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Question Pick a used GPU to upgrade my system

jamieWakeham

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Jan 3, 2017
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I've a quite old set-up: Asus P6T mobo, Core i7 920, 3 x 4GB Corsair Vengeance RAM. The current GPU is an NVIDIA 9800GT.

I only game lightly and with older titles - this has been quite good enough to run Quake 4. But I'd like to run some slightly more modern titles - things like the 2016 release of DOOM, for example. As I understand it the GPU is the only thing in my way.

I'm aiming for the most cost effective GPU upgrade, hoping to spend less than £100. I've had a look at what's available from a reasonably reliable reseller of used parts and picked out a list of GPUs, all with with 4GB, and compared their price with benchmarks.

GPUpricebenchmarkpower
GTX660
£50​
3950​
140W
R9 270X
£55​
4710​
180W
GTX670
£65​
5230​
170W
R9 290
£72​
8090​
275W
GTX770
£75​
5910​
230W
R9 380
£75​
6090​
190W
R9 290X
£85​
8120​
290W
RX 480
£85​
8490​
150W
GTX690
£88​
6000​
300W
R9 380X
£95​
6350​
190W
RX570
£100​
7000​
120W
RX470
£105​
7910​
120W
GTX970
£110​
9570​
148W
R9 Fury
£120​
10020​
275W

Which would you pick? The R9 290 and RX 480 are looking like stand-outs from a price per performance standpoint, but am I missing anything here?

Thanks in advance!
 

tsdobbi

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Oct 29, 2016
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"As I understand it the GPU is the only thing in my way."

Not really. Your processor will hold you back.

In 2011 I was in your same situation. i7 920 + 9800GT. Picked up a GTX 580 and the performance gains were rather negligible. Looking a benchmarks in games I had for the card on current gen processors at the time like Sandy Bridge (i7 2XXX series). I was not getting those frames in the 580 on my i7 920 (I was maybe seeing a 5-10% increase depending on the game, but it should have been significantly better)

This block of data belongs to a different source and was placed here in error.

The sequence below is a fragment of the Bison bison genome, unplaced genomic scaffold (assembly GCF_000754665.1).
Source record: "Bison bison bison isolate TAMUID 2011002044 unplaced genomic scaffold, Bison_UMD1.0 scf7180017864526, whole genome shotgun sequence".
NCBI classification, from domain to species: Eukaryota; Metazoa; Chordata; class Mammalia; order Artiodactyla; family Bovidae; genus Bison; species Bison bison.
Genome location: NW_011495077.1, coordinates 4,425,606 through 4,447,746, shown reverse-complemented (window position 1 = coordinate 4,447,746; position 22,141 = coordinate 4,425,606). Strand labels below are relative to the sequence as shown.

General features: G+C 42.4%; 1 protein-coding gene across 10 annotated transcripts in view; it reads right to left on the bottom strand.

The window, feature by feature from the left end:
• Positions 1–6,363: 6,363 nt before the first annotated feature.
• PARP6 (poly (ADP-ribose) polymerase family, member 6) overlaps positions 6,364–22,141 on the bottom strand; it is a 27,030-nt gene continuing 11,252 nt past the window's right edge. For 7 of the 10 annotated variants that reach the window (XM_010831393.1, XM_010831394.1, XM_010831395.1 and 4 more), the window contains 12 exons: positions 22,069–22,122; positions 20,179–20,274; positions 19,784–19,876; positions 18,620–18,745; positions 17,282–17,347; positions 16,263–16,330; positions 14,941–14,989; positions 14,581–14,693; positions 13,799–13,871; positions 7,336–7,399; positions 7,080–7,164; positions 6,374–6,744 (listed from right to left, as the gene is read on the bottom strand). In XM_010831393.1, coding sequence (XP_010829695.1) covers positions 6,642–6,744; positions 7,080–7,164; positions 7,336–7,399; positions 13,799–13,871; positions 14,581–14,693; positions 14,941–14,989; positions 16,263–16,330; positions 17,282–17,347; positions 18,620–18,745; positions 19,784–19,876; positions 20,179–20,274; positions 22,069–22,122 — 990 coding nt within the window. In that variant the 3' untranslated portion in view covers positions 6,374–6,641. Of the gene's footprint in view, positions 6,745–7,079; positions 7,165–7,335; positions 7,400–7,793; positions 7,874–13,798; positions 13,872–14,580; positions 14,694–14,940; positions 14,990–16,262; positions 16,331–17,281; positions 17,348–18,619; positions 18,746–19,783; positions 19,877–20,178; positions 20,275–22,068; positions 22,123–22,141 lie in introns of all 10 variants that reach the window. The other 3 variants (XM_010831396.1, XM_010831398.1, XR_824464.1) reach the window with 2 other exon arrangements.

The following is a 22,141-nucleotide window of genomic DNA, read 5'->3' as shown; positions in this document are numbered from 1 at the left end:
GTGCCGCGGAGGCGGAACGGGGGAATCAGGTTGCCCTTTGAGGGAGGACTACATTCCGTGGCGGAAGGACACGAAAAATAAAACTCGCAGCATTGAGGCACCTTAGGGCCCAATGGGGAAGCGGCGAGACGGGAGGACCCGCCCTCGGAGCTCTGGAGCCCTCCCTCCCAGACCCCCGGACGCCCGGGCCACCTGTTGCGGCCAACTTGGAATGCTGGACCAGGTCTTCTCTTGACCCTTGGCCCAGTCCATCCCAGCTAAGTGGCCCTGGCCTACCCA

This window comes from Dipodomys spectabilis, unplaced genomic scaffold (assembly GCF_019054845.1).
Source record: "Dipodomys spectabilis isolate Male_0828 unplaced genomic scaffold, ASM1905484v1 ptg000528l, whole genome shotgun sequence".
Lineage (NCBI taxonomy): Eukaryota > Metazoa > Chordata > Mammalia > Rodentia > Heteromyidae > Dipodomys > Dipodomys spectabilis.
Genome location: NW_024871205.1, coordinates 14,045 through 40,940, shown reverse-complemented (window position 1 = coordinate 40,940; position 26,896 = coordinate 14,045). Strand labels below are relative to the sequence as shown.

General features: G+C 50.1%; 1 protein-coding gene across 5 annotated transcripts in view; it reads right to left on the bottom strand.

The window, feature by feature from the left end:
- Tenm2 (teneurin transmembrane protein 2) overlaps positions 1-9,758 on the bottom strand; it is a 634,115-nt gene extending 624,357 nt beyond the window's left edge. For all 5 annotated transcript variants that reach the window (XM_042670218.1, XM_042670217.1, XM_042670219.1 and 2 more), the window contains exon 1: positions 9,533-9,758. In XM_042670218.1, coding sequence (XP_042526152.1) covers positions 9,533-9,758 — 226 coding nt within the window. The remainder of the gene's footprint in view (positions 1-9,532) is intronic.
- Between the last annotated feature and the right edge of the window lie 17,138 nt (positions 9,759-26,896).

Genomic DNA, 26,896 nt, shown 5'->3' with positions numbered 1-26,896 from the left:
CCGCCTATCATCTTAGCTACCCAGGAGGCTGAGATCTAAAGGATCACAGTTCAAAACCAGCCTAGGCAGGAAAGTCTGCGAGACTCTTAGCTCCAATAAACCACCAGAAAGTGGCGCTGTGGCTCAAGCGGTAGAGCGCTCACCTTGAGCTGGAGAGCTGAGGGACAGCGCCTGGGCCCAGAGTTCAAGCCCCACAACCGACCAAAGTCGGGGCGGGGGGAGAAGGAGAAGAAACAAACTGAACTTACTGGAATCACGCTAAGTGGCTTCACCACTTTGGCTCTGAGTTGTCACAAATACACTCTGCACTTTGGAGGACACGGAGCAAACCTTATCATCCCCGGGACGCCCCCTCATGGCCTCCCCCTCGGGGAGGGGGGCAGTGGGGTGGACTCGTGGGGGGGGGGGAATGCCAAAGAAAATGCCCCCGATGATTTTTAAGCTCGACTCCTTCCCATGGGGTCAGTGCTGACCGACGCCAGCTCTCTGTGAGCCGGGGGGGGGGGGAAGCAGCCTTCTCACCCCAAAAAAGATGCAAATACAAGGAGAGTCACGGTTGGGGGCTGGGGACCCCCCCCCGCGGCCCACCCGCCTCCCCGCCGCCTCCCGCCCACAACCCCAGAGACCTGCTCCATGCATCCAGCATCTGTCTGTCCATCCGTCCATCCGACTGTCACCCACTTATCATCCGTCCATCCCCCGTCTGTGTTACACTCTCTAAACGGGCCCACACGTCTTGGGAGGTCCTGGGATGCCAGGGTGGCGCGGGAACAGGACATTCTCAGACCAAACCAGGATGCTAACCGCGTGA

Your processor actually plays a part in graphics processing and on a high level is giving instructions to the GPU and if your CPU can't communicate with the GPU fast enough to maximize the GPU's potential, then you have a bottleneck.

To put this into a metaphor, imagine you have a truck (the cpu) dropping off bricks to a construction crew (the gpu). You have a situation where the truck isn't dropping off bricks fast enough and the crew is sitting idle waiting for more bricks. Adding 50 more construction workers (a more powerful gpu) isn't going to get the overall job done any faster because they are constantly waiting on bricks as they can only work when they have bricks.

That is essentially what happens with older processors and newer GPU's. The CPU simply cant provide instructions to the GPU fast enough to utilize the GPU's maximum potential. So you hit a point where no matter how much additional GPU horse power you throw in your machine. It is limited by the capability of your CPU.


This was solidified when I built a new i7 haswell 4770k based system in 2013 (still using the 580) and the performance on games I already had increased exponentially.

So the thing is I don't think buying a new GPU is going to help you very much on your 11 year old processor. Will you see a bit of a bump? Sure. I wouldn't go any better than any of the $50ish dollar cards. If you picked up that 970 for example, it is not going to perform for you like a 970 would on a more modern platform.
 
Last edited:

jamieWakeham

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Thanks, both.

Sorry, should have mentioned the PSU. It's a Kolink, 80 plus, 600W, 48A on the 12V rail. With the current 125W card it's using 26A so there's a fair bit of spare capacity.

I assume the more power hungry cards only draw full power when they're being asked to run hard, so almost all the time it'll be way below capacity.

I do appreciate that the i7 920 is old! I understood that at the moment the GPU will be hugely bottlenecking things; I get that a new GPU might not be able to perform to it's maximum as it will make the CPU the bottleneck. There do seem to be people out there running Doom 2016 on this CPU.
 

jamieWakeham

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Jan 3, 2017
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I'm leaning toward either the RX 480 or GTX 970, as these look like they'll remain useful for a while and can be incorporated in any future build.
 

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